"It is perhaps surprising that we have not made accredited specialization in this Eulogy of several fragments of Metaphysics and Morals found in the collection of the Works of M. de Maupertuis; but [...] the Academy, confined only to the study of Mathematics and Physics, in which no other guides than evidence and experience are recognised, has wisely forbidden itself the study of any other Science, and especially of these other Sciences.The Academy, confined only to the study of Mathematics and Physics, in which it recognises no other guides than evidence and experience, has wisely forbidden itself the study of any other Science, and especially those two just mentioned, which touch too closely on respectable objects, in which it is so easy to mistake sophistry for demonstration. * (12)

subject Thus, the sharp separation of science from metaphysics, morality, and final, from anything that might have religious implications, was at first part of a strategy of self-defence on the part of scientists. Later, when science acquired sufficient strength and prestige to be sheltered from any attack by the custodians of the beliefs that guaranteed social peace, it was the latter who found the separation comfortable, since it served to disqualify a priori, without the need to enter into angry theoretical discussions, any extrapolation of science that affected the doctrinal content of faith. "Shoemaker to your shoes", was the inevitable slogan that apologists hurled against scientists who were too bold in rushing to their conclusions, or against ideologues and philosophers who relied on science to erode the theoretical foundations of religion. Most scientists, who as we have seen above were faithful in the order staff to the creed of their elders, applauded this attitude, since it enshrined their autonomy and took away the worry of having to face unpleasant consequences on the professional theoretical horizon. Thus, both religious advocates and pious scientists preferred to emphasise the differences between science and religion, even at the risk of fostering an intellectually split culture. Many Christian researchers have become accustomed over the last 150 years to forgetting about the existence of a supernatural order as soon as they put on their lab coats to enter laboratory or sit down at their desks to resume their calculations and theoretical reflections. This attitude has had and continues to have many consequences. Etienne Gilson has even stated that: "Strictly speaking, a scientific negation of the religious makes no sense, since both orders are mutually alien and because there is no sense of the word truth which is common to both orders, by virtue of which these orders could be put on contact ."(13) From very different, but on this point convergent, coordinates, Henri Poincaré argued that: "There can be no scientific morality, but neither can there be immoral science. "* (14) To sustain thesis like this, high, solid and impenetrable walls must be built to separate scientific truth and religious truth, or intellect and feeling, which according to Poincaré constitutes the driving force of morality. It is likely that Pierre Duhem was the person who was most committed and fortunate in this endeavour, since he eminently combined the quadruple status of believer, scientist, historian of science and epistemologist. One of Duhem's most firmly held convictions is that the unbeliever and the devout can join hands when they meet on the neutral ground of science:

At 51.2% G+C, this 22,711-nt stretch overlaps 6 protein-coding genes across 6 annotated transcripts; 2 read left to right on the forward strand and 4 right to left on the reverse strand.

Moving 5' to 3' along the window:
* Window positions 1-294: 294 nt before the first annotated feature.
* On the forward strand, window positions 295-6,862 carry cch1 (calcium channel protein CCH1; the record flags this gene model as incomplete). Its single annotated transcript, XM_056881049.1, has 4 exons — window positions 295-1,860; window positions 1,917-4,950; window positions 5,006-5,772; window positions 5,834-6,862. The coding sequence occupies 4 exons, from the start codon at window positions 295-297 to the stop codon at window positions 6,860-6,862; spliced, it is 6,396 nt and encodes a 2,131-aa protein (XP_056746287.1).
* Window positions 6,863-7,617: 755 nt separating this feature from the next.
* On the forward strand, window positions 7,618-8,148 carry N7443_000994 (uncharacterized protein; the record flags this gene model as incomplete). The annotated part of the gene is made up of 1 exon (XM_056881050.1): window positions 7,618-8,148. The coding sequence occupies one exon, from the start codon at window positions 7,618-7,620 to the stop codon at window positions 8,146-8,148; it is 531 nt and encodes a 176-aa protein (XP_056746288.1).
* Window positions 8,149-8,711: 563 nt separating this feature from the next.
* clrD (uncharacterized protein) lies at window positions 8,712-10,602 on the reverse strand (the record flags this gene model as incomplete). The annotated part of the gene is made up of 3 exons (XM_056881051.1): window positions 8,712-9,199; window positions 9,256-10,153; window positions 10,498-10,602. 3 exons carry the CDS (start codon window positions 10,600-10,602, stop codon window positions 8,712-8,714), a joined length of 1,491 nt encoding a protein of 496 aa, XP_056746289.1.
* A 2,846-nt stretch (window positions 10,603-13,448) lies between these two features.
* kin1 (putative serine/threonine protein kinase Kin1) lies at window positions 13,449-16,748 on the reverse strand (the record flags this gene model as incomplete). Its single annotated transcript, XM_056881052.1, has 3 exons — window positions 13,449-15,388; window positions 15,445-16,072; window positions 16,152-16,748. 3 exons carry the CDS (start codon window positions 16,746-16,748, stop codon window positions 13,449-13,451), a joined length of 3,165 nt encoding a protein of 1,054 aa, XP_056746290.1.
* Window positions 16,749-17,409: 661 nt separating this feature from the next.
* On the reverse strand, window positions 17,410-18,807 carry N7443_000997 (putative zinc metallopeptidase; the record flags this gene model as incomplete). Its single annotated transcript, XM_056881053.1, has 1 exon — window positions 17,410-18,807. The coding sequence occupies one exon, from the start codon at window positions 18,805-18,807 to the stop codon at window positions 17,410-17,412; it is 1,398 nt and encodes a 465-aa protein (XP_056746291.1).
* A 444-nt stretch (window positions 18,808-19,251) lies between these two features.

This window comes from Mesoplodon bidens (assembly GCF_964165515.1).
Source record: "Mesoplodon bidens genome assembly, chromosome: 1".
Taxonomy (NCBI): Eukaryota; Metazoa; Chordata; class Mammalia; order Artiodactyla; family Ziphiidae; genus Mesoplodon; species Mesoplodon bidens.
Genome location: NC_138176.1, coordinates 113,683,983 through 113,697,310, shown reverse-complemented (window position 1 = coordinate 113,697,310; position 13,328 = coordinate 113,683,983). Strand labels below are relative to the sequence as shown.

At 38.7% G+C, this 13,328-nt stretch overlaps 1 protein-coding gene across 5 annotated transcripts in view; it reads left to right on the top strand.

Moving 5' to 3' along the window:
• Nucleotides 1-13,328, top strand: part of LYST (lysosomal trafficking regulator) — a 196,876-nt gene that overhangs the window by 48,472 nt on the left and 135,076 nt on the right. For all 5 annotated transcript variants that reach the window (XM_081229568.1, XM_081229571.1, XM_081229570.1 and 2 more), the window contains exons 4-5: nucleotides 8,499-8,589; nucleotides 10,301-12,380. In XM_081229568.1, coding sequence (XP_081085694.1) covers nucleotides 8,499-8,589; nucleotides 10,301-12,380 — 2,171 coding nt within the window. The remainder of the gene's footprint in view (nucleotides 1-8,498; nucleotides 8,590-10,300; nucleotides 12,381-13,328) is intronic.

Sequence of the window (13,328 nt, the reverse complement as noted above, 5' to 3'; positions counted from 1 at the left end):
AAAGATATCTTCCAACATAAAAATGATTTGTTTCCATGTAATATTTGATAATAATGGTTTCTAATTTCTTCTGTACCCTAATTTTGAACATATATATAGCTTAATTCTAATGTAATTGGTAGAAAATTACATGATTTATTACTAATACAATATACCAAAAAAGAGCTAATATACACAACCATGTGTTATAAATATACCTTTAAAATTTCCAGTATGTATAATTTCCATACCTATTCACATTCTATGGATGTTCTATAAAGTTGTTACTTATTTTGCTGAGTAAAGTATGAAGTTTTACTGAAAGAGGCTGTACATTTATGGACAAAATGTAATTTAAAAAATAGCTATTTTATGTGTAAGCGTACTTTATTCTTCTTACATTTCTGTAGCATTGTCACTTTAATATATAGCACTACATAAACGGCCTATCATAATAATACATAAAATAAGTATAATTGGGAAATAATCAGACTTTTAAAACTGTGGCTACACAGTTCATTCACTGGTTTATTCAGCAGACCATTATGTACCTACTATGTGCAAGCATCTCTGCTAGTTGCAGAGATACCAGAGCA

"Our ideas about the nature of physical theory were thus born of the internship of the scientific research and of the demands of the teaching; however deep our examination of intellectual conscience may be, it is impossible for us to recognise any influence exerted on the genesis of these ideas by any religious concern. And how could it have been otherwise? How could we have thought that the evolution undergone by our opinions as physicists could have had any importance for our Catholic faith? Had we not known Christians, as sincere as they were enlightened, who believed blindly in mechanistic explanations of the material Universe? Had we not known Christians who were ardent supporters of Newton's inductive method? Did it not leap to our eyes, to ours and to those of every man of common sense, that the object and nature of physical theory were things foreign to religious doctrines and without contact any connection with them? And, moreover, by emphasising more and more how little our way of thinking about these questions was inspired by our beliefs, did not the most numerous and most scathing attacks on that way of thinking come from those who profess the same religious faith?" * (15)